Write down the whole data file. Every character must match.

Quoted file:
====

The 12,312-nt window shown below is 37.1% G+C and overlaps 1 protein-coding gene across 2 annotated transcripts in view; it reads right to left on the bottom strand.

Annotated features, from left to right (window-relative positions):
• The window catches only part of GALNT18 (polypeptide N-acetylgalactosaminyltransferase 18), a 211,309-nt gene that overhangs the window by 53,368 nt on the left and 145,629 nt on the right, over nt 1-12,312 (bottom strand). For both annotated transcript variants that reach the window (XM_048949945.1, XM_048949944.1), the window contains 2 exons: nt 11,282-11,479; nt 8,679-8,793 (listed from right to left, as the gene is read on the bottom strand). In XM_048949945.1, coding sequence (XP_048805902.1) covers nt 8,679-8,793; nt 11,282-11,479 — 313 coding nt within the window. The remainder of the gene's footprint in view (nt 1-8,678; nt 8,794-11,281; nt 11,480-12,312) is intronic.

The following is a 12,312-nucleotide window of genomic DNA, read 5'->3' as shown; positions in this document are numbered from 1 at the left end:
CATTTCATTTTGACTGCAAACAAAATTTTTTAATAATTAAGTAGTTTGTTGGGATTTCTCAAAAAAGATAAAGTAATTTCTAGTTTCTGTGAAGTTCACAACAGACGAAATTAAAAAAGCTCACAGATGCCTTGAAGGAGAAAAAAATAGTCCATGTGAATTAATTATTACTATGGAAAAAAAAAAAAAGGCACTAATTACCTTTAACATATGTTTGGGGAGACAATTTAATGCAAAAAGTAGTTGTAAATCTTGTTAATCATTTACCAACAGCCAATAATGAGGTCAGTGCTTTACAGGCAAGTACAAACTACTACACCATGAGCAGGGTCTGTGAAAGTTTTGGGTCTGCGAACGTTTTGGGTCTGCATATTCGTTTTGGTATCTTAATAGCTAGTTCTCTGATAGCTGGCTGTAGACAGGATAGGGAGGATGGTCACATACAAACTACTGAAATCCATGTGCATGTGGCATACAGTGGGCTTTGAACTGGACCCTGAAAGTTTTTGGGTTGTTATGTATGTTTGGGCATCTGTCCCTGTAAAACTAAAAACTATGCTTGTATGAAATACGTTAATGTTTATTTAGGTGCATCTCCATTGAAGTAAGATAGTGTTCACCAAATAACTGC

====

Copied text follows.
The 12,312-nt window shown below is 37.1% G+C and overlaps 1 protein-coding gene across 2 annotated transcripts in view; it reads right to left on the bottom strand.

Annotated features, from left to right (window-relative positions):
• The window catches only part of GALNT18 (polypeptide N-acetylgalactosaminyltransferase 18), a 211,309-nt gene that overhangs the window by 53,368 nt on the left and 145,629 nt on the right, over nt 1-12,312 (bottom strand). For both annotated transcript variants that reach the window (XM_048949945.1, XM_048949944.1), the window contains 2 exons: nt 11,282-11,479; nt 8,679-8,793 (listed from right to left, as the gene is read on the bottom strand). In XM_048949945.1, coding sequence (XP_048805902.1) covers nt 8,679-8,793; nt 11,282-11,479 — 313 coding nt within the window. The remainder of the gene's footprint in view (nt 1-8,678; nt 8,794-11,281; nt 11,480-12,312) is intronic.

The following is a 12,312-nucleotide window of genomic DNA, read 5'->3' as shown; positions in this document are numbered from 1 at the left end:
CATTTCATTTTGACTGCAAACAAAATTTTTTAATAATTAAGTAGTTTGTTGGGATTTCTCAAAAAAGATAAAGTAATTTCTAGTTTCTGTGAAGTTCACAACAGACGAAATTAAAAAAGCTCACAGATGCCTTGAAGGAGAAAAAAATAGTCCATGTGAATTAATTATTACTATGGAAAAAAAAAAAAAGGCACTAATTACCTTTAACATATGTTTGGGGAGACAATTTAATGCAAAAAGTAGTTGTAAATCTTGTTAATCATTTACCAACAGCCAATAATGAGGTCAGTGCTTTACAGGCAAGTACAAACTACTACACCATGAGCAGGGTCTGTGAAAGTTTTGGGTCTGCGAACGTTTTGGGTCTGCATATTCGTTTTGGTATCTTAATAGCTAGTTCTCTGATAGCTGGCTGTAGACAGGATAGGGAGGATGGTCACATACAAACTACTGAAATCCATGTGCATGTGGCATACAGTGGGCTTTGAACTGGACCCTGAAAGTTTTTGGGTTGTTATGTATGTTTGGGCATCTGTCCCTGTAAAACTAAAAACTATGCTTGTATGAAATACGTTAATGTTTATTTAGGTGCATCTCCATTGAAGTAAGATAGTGTTCACCAAATAACTGC